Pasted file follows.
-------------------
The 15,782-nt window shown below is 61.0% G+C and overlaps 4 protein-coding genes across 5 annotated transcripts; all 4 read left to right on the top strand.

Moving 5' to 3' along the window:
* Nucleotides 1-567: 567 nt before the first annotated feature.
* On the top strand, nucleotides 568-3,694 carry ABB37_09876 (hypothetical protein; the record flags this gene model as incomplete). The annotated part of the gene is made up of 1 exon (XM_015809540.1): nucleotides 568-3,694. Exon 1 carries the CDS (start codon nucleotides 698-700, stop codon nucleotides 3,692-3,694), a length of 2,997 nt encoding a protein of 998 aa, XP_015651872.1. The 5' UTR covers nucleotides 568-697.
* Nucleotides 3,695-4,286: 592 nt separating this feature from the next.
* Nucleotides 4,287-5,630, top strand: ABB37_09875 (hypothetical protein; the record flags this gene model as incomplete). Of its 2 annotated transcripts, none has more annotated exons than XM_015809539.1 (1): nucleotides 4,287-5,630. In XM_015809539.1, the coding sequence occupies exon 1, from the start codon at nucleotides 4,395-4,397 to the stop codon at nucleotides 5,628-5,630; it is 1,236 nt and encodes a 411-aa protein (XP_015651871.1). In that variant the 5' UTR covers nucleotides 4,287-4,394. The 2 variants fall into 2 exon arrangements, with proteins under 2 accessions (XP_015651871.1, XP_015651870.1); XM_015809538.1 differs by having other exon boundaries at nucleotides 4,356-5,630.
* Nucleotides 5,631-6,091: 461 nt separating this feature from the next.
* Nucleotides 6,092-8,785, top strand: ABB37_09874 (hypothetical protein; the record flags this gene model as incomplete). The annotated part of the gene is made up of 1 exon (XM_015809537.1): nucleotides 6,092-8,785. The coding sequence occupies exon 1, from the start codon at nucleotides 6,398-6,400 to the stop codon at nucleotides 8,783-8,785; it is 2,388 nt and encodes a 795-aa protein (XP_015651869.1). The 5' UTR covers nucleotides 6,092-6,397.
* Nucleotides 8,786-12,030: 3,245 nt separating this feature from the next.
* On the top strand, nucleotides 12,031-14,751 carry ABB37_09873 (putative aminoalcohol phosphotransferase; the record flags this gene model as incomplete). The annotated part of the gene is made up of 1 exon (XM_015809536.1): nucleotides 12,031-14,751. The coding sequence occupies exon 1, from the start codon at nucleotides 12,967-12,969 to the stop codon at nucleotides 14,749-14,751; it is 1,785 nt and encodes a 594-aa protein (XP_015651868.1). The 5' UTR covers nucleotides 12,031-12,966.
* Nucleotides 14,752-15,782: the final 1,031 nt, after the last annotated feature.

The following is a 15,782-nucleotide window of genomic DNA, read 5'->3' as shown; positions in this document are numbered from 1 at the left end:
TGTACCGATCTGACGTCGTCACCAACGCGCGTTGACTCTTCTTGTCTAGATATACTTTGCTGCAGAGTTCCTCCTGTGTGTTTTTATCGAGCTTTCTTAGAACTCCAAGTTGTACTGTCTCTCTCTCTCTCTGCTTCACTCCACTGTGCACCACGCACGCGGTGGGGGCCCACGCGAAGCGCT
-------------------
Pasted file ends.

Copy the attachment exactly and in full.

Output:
The 15,782-nt window shown below is 61.0% G+C and overlaps 4 protein-coding genes across 5 annotated transcripts; all 4 read left to right on the top strand.

Moving 5' to 3' along the window:
* Nucleotides 1-567: 567 nt before the first annotated feature.
* On the top strand, nucleotides 568-3,694 carry ABB37_09876 (hypothetical protein; the record flags this gene model as incomplete). The annotated part of the gene is made up of 1 exon (XM_015809540.1): nucleotides 568-3,694. Exon 1 carries the CDS (start codon nucleotides 698-700, stop codon nucleotides 3,692-3,694), a length of 2,997 nt encoding a protein of 998 aa, XP_015651872.1. The 5' UTR covers nucleotides 568-697.
* Nucleotides 3,695-4,286: 592 nt separating this feature from the next.
* Nucleotides 4,287-5,630, top strand: ABB37_09875 (hypothetical protein; the record flags this gene model as incomplete). Of its 2 annotated transcripts, none has more annotated exons than XM_015809539.1 (1): nucleotides 4,287-5,630. In XM_015809539.1, the coding sequence occupies exon 1, from the start codon at nucleotides 4,395-4,397 to the stop codon at nucleotides 5,628-5,630; it is 1,236 nt and encodes a 411-aa protein (XP_015651871.1). In that variant the 5' UTR covers nucleotides 4,287-4,394. The 2 variants fall into 2 exon arrangements, with proteins under 2 accessions (XP_015651871.1, XP_015651870.1); XM_015809538.1 differs by having other exon boundaries at nucleotides 4,356-5,630.
* Nucleotides 5,631-6,091: 461 nt separating this feature from the next.
* Nucleotides 6,092-8,785, top strand: ABB37_09874 (hypothetical protein; the record flags this gene model as incomplete). The annotated part of the gene is made up of 1 exon (XM_015809537.1): nucleotides 6,092-8,785. The coding sequence occupies exon 1, from the start codon at nucleotides 6,398-6,400 to the stop codon at nucleotides 8,783-8,785; it is 2,388 nt and encodes a 795-aa protein (XP_015651869.1). The 5' UTR covers nucleotides 6,092-6,397.
* Nucleotides 8,786-12,030: 3,245 nt separating this feature from the next.
* On the top strand, nucleotides 12,031-14,751 carry ABB37_09873 (putative aminoalcohol phosphotransferase; the record flags this gene model as incomplete). The annotated part of the gene is made up of 1 exon (XM_015809536.1): nucleotides 12,031-14,751. The coding sequence occupies exon 1, from the start codon at nucleotides 12,967-12,969 to the stop codon at nucleotides 14,749-14,751; it is 1,785 nt and encodes a 594-aa protein (XP_015651868.1). The 5' UTR covers nucleotides 12,031-12,966.
* Nucleotides 14,752-15,782: the final 1,031 nt, after the last annotated feature.

The following is a 15,782-nucleotide window of genomic DNA, read 5'->3' as shown; positions in this document are numbered from 1 at the left end:
TGTACCGATCTGACGTCGTCACCAACGCGCGTTGACTCTTCTTGTCTAGATATACTTTGCTGCAGAGTTCCTCCTGTGTGTTTTTATCGAGCTTTCTTAGAACTCCAAGTTGTACTGTCTCTCTCTCTCTCTGCTTCACTCCACTGTGCACCACGCACGCGGTGGGGGCCCACGCGAAGCGCT